Invest in ending FGC in Asia: Why Sahiyo and 33 organisations are petitioning the U.N.


According to the United Nations, at least 200 million women in 30 countries have been subjected to Female Genital Mutilation/Cutting (FGM/C). However, these statistics are largely restricted to sub-Saharan Africa and ignore the global scope of the issue. Indonesia, where half the girls under age 11 have undergone FGC, was included in the U.N’s list of 30 countries as recently as 2016. This official data still leaves out a large number of women from other countries – particularly in Asia – where FGC has been reported.

FGM/C is known to occur in India, Pakistan, Philippines, Sri Lanka, Singapore, Malaysia, Thailand, Maldives, Brunei, Russia (Dagestan), Bangladesh, and IranYet, Asian countries fall outside the scope of the UNFPA-UNICEF Joint Programme to Accelerate the Abandonment of FGM/C.  As a result, almost no resources have been invested to collect data and provide support services to women and girls who are affected by this violation of their human rights in these countries.

For the first time ever, the United Nations has prioritized the elimination of FGM/C under the goal of achieving gender equality as part of its Sustainable Development Goals (SDG) a 15-year plan to help guide global development and funding in the “areas of critical importance for humanity and the planet”.

But how can this particular SDG be met by 2030, if no resources are devoted to understanding the nature and prevalence of FGC amongst Asian communities both in Asia and amongst diaspora populations migrating from these countries all over the world? How can we advance gender equality if we are not inclusive of every country where FGC is reported, even if it is only anecdotally?

Currently, no national or representative data exists in these countries, meaning that potentially millions of girls and women are being left out of the statistic. Millions of little girls are being forgotten. This oversight has, unfortunately, has also led to a lingering misconception that FGC takes place only in Africa and certain parts of the Middle East.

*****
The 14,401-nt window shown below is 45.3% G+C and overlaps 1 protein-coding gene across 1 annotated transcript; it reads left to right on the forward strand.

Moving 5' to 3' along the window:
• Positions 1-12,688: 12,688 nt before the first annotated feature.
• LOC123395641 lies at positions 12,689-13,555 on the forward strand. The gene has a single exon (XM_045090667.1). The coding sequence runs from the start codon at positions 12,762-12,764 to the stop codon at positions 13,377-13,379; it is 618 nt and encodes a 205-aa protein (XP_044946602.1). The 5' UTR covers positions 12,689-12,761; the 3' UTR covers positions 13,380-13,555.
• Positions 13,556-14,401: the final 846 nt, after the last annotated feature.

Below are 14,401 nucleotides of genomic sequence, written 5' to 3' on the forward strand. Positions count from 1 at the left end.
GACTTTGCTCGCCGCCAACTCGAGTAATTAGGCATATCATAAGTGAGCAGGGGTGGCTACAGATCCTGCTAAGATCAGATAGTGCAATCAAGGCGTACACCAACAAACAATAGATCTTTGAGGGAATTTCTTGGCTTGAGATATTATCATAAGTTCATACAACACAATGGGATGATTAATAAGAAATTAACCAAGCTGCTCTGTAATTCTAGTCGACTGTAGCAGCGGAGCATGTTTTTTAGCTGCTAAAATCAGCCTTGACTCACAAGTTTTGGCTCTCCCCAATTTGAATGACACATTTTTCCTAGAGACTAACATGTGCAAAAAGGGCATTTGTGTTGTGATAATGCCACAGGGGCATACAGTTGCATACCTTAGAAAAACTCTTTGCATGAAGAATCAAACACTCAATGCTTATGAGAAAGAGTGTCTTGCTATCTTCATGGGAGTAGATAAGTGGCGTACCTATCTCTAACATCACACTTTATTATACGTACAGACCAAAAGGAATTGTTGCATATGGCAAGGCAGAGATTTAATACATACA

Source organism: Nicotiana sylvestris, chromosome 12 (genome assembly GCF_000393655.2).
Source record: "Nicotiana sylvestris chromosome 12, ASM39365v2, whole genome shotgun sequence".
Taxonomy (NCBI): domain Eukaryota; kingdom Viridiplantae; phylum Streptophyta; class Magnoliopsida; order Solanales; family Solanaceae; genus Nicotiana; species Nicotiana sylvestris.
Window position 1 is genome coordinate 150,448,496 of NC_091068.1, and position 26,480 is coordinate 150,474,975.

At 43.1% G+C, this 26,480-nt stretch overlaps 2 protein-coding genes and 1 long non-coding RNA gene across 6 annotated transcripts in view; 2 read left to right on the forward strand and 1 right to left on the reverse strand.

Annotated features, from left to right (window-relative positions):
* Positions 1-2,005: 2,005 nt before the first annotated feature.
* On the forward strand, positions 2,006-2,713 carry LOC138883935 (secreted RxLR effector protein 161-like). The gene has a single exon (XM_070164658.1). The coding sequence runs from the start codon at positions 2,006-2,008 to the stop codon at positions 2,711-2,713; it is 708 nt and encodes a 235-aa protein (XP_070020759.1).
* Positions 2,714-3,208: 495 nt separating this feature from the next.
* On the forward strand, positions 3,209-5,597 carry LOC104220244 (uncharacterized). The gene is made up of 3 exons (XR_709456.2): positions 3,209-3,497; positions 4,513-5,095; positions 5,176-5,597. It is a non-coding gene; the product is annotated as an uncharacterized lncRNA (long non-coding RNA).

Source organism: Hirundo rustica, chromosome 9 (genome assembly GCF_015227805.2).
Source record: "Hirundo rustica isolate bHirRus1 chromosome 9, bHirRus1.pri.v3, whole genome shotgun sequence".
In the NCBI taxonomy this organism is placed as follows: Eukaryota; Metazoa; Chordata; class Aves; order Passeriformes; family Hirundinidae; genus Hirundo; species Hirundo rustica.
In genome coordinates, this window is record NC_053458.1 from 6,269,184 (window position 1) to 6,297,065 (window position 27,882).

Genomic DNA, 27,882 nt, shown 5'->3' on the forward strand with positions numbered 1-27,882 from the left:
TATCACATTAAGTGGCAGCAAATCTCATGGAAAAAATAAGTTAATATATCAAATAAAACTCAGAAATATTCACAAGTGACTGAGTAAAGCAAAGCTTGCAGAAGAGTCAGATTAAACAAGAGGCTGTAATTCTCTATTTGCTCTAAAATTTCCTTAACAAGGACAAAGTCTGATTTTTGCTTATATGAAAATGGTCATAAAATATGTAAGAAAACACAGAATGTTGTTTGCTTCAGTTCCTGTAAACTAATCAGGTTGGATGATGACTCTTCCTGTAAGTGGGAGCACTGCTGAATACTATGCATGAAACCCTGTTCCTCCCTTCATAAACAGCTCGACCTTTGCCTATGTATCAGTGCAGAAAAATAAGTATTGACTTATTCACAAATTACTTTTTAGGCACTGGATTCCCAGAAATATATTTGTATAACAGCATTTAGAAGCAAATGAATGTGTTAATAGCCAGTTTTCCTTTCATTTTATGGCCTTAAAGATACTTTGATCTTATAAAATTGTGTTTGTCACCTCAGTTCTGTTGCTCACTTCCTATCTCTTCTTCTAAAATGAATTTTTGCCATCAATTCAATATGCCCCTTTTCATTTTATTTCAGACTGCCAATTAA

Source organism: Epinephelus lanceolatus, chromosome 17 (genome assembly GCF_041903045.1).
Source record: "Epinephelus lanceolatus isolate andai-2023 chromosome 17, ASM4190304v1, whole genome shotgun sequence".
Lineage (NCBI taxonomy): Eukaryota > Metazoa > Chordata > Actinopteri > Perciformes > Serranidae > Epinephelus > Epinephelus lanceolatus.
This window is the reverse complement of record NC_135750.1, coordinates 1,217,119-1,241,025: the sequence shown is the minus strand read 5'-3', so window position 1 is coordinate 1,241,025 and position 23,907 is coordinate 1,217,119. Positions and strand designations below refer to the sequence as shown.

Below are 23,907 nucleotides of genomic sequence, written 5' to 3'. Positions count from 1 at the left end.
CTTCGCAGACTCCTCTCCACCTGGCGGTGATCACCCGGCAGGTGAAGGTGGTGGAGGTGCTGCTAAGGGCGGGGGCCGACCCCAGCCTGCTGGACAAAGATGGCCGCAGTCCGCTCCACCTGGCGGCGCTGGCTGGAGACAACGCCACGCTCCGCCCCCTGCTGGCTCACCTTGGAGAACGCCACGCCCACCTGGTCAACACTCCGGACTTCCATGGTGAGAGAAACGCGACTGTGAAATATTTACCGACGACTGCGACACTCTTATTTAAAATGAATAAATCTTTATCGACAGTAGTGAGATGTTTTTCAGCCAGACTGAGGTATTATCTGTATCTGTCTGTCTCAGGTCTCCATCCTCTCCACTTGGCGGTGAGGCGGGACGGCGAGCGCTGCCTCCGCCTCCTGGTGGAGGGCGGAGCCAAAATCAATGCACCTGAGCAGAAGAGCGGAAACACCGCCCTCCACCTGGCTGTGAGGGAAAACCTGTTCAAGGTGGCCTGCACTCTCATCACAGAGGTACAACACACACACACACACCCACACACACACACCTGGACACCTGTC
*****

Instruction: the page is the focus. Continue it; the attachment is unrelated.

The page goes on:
Yet, in 2015, when Sahiyo pursued a small scale online study to understand the extent of FGC amongst the Dawoodi Bohras, we found that FGC was practiced amongst 80% of the community’s women. 

FGC in Asian communities has largely been ignored by the international agencies primarily because there is minimal research and evidence to show the extent of the practice. Without this vital data collection, it is difficult to pass legislation and policies to end FGC, to design outreach and education programmes and also to train social workers, health professionals and child welfare personnel on how to recognize, respond to and intervene sensitively in cases of FGC.   

This is why Sahiyo and 33 other civil society organisations from across the world are now petitioning the U.N. to take the issue of FGM/C in Asia more seriously.

This petition calls upon the global community, particularly the United Nations, international foundations and donor countries/agencies, to put in more funding, support, and resources towards research, data collection, advocacy and survivor-centred support facilities in the above-mentioned Asian countries.  

As we begin 2017, we believe it would be wonderful if the international community can take this up as a New Year’s resolution in our collective journey towards ending FGC.


The coalition of organisations that have co-signed the petition are:

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